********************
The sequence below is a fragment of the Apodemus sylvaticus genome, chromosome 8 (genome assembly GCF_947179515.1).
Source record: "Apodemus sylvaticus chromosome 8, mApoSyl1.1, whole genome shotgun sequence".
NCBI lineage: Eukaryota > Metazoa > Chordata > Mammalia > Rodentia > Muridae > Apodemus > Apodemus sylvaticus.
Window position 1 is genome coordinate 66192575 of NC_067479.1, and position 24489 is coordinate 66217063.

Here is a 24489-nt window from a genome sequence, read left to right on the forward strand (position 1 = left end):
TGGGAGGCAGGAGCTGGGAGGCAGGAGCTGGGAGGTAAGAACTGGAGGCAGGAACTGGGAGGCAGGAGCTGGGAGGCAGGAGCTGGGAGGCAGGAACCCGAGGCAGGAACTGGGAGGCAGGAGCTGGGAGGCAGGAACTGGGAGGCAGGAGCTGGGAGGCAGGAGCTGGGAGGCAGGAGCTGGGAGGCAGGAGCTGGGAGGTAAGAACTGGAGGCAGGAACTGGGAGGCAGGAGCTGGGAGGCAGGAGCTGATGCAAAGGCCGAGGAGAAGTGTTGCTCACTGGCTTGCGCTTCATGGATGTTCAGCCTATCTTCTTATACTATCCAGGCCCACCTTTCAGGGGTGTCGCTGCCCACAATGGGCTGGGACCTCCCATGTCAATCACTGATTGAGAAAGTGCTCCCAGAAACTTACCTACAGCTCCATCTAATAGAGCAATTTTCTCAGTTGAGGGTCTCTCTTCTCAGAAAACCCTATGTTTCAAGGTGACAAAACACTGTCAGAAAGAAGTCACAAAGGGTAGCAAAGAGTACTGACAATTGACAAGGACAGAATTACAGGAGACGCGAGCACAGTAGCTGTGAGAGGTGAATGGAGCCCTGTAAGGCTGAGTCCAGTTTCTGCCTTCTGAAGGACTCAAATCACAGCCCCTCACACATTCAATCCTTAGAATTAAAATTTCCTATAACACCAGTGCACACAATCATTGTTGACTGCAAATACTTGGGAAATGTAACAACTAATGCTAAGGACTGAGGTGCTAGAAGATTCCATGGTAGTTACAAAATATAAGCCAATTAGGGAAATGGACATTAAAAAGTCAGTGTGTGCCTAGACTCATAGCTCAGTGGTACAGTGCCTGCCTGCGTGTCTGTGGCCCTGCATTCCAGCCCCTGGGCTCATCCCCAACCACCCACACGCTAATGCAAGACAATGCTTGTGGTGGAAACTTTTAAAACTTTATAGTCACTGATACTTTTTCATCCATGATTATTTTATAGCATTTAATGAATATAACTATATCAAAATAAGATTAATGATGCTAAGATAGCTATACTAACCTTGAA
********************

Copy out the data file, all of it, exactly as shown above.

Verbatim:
The sequence below is a fragment of the Apodemus sylvaticus genome, chromosome 8 (genome assembly GCF_947179515.1).
Source record: "Apodemus sylvaticus chromosome 8, mApoSyl1.1, whole genome shotgun sequence".
NCBI lineage: Eukaryota > Metazoa > Chordata > Mammalia > Rodentia > Muridae > Apodemus > Apodemus sylvaticus.
Window position 1 is genome coordinate 66192575 of NC_067479.1, and position 24489 is coordinate 66217063.

Here is a 24489-nt window from a genome sequence, read left to right on the forward strand (position 1 = left end):
TGGGAGGCAGGAGCTGGGAGGCAGGAGCTGGGAGGTAAGAACTGGAGGCAGGAACTGGGAGGCAGGAGCTGGGAGGCAGGAGCTGGGAGGCAGGAACCCGAGGCAGGAACTGGGAGGCAGGAGCTGGGAGGCAGGAACTGGGAGGCAGGAGCTGGGAGGCAGGAGCTGGGAGGCAGGAGCTGGGAGGCAGGAGCTGGGAGGTAAGAACTGGAGGCAGGAACTGGGAGGCAGGAGCTGGGAGGCAGGAGCTGATGCAAAGGCCGAGGAGAAGTGTTGCTCACTGGCTTGCGCTTCATGGATGTTCAGCCTATCTTCTTATACTATCCAGGCCCACCTTTCAGGGGTGTCGCTGCCCACAATGGGCTGGGACCTCCCATGTCAATCACTGATTGAGAAAGTGCTCCCAGAAACTTACCTACAGCTCCATCTAATAGAGCAATTTTCTCAGTTGAGGGTCTCTCTTCTCAGAAAACCCTATGTTTCAAGGTGACAAAACACTGTCAGAAAGAAGTCACAAAGGGTAGCAAAGAGTACTGACAATTGACAAGGACAGAATTACAGGAGACGCGAGCACAGTAGCTGTGAGAGGTGAATGGAGCCCTGTAAGGCTGAGTCCAGTTTCTGCCTTCTGAAGGACTCAAATCACAGCCCCTCACACATTCAATCCTTAGAATTAAAATTTCCTATAACACCAGTGCACACAATCATTGTTGACTGCAAATACTTGGGAAATGTAACAACTAATGCTAAGGACTGAGGTGCTAGAAGATTCCATGGTAGTTACAAAATATAAGCCAATTAGGGAAATGGACATTAAAAAGTCAGTGTGTGCCTAGACTCATAGCTCAGTGGTACAGTGCCTGCCTGCGTGTCTGTGGCCCTGCATTCCAGCCCCTGGGCTCATCCCCAACCACCCACACGCTAATGCAAGACAATGCTTGTGGTGGAAACTTTTAAAACTTTATAGTCACTGATACTTTTTCATCCATGATTATTTTATAGCATTTAATGAATATAACTATATCAAAATAAGATTAATGATGCTAAGATAGCTATACTAACCTTGAA